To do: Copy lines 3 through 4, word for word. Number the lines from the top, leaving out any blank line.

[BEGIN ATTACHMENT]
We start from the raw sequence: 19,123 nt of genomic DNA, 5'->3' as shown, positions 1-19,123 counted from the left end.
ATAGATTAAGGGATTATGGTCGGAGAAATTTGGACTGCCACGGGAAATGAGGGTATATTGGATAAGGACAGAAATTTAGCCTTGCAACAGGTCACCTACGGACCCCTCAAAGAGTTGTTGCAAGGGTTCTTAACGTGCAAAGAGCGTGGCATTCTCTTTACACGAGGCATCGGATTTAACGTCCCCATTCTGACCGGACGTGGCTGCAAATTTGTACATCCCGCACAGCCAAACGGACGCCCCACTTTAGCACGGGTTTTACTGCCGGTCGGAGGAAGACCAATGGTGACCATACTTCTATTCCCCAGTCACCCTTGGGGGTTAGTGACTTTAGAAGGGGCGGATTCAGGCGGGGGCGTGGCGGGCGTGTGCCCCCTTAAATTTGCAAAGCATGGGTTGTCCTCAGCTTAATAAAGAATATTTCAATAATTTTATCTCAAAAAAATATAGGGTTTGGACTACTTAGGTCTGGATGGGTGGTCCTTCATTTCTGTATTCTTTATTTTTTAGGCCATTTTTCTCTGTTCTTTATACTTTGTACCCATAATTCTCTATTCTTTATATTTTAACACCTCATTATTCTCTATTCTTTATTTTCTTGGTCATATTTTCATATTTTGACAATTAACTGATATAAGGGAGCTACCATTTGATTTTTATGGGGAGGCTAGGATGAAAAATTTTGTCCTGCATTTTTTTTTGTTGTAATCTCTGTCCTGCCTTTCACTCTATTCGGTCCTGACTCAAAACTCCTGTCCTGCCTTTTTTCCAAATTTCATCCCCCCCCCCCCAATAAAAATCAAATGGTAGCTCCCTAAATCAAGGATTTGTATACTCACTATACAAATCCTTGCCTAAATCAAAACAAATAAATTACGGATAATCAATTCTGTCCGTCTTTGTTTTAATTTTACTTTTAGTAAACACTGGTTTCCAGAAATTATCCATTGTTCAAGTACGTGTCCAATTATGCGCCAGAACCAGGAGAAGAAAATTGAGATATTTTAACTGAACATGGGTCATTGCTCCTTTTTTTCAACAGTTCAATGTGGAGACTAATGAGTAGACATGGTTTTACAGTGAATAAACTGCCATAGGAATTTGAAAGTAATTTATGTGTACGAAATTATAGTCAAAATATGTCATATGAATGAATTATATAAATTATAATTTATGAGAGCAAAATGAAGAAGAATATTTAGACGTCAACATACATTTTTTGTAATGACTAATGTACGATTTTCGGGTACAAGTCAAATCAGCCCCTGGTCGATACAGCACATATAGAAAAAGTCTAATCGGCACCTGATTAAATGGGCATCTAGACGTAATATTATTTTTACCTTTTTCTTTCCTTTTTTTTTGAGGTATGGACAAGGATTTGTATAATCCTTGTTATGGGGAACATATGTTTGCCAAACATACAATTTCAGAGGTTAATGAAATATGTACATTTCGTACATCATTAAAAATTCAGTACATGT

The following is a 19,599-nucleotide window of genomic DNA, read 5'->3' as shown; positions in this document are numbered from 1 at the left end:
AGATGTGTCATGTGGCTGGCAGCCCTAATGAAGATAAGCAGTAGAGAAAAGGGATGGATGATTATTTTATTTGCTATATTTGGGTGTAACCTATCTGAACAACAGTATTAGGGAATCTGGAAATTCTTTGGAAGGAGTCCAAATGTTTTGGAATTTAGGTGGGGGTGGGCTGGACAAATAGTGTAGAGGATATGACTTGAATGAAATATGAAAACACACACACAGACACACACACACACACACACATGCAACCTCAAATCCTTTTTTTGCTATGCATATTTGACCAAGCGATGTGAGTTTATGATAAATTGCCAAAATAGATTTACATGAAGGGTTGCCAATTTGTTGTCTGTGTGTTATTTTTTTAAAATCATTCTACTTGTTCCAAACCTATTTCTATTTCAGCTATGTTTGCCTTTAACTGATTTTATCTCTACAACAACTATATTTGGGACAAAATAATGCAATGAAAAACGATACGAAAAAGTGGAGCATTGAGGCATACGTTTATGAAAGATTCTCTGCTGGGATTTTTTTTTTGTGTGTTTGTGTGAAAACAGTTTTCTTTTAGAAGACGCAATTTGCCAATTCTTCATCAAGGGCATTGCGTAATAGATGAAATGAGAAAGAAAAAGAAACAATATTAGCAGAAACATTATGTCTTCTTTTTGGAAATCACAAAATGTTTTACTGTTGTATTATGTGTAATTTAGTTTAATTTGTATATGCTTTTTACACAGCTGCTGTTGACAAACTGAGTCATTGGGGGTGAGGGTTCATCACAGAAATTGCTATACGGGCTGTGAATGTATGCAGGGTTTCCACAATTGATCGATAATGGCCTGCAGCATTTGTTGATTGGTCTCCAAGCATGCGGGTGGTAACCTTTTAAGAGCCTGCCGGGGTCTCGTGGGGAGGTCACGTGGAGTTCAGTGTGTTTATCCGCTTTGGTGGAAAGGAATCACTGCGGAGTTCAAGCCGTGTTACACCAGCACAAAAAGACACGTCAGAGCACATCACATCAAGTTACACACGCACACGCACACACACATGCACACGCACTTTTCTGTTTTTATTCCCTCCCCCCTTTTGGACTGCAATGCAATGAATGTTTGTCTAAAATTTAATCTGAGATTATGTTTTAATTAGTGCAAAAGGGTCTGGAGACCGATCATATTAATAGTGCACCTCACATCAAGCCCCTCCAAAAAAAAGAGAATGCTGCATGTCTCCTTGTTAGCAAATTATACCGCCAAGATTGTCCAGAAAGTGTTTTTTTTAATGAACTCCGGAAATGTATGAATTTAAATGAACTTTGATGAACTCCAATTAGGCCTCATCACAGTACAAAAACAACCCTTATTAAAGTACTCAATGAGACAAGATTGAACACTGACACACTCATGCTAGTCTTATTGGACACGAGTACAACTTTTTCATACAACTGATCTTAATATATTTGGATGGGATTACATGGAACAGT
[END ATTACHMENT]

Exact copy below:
The following is a 19,599-nucleotide window of genomic DNA, read 5'->3' as shown; positions in this document are numbered from 1 at the left end:
AGATGTGTCATGTGGCTGGCAGCCCTAATGAAGATAAGCAGTAGAGAAAAGGGATGGATGATTATTTTATTTGCTATATTTGGGTGTAACCTATCTGAACAACAGTATTAGGGAATCTGGAAATTCTTTGGAAGGAGTCCAAATGTTTTGGAATTTAGGTGGGGGTGGGCTGGACAAATAGTGTAGAGGATATGACTTGAATGAAATATGAAAACACACACACAGACACACACACACACACACACATGCAACCTCAAATCCTTTTTTTGCTATGCATATTTGACCAAGCGATGTGAGTTTATGATAAATTGCCAAAATAGATTTACATGAAGGGTTGCCAATTTGTTGTCTGTGTGTTATTTTTTTAAAATCATTCTACTTGTTCCAAACCTATTTCTATTTCAGCTATGTTTGCCTTTAACTGATTTTATCTCTACAACAACTATATTTGGGACAAAATAATGCAATGAAAAACGATACGAAAAAGTGGAGCATTGAGGCATACGTTTATGAAAGATTCTCTGCTGGGATTTTTTTTTTGTGTGTTTGTGTGAAAACAGTTTTCTTTTAGAAGACGCAATTTGCCAATTCTTCATCAAGGGCATTGCGTAATAGATGAAATGAGAAAGAAAAAGAAACAATATTAGCAGAAACATTATGTCTTCTTTTTGGAAATCACAAAATGTTTTACTGTTGTATTATGTGTAATTTAGTTTAATTTGTATATGCTTTTTACACAGCTGCTGTTGACAAACTGAGTCATTGGGGGTGAGGGTTCATCACAGAAATTGCTATACGGGCTGTGAATGTATGCAGGGTTTCCACAATTGATCGATAATGGCCTGCAGCATTTGTTGATTGGTCTCCAAGCATGCGGGTGGTAACCTTTTAAGAGCCTGCCGGGGTCTCGTGGGGAGGTCACGTGGAGTTCAGTGTGTTTATCCGCTTTGGTGGAAAGGAATCACTGCGGAGTTCAAGCCGTGTTACACCAGCACAAAAAGACACGTCAGAGCACATCACATCAAGTTACACACGCACACGCACACACACATGCACACGCACTTTTCTGTTTTTATTCCCTCCCCCCTTTTGGACTGCAATGCAATGAATGTTTGTCTAAAATTTAATCTGAGATTATGTTTTAATTAGTGCAAAAGGGTCTGGAGACCGATCATATTAATAGTGCACCTCACATCAAGCCCCTCCAAAAAAAAGAGAATGCTGCATGTCTCCTTGTTAGCAAATTATACCGCCAAGATTGTCCAGAAAGTGTTTTTTTTAATGAACTCCGGAAATGTATGAATTTAAATGAACTTTGATGAACTCCAATTAGGCCTCATCACAGTACAAAAACAACCCTTATTAAAGTACTCAATGAGACAAGATTGAACACTGACACACTCATGCTAGTCTTATTGGACACGAGTACAACTTTTTCATACAACTGATCTTAATATATTTGGATGGGATTACATGGAACAGT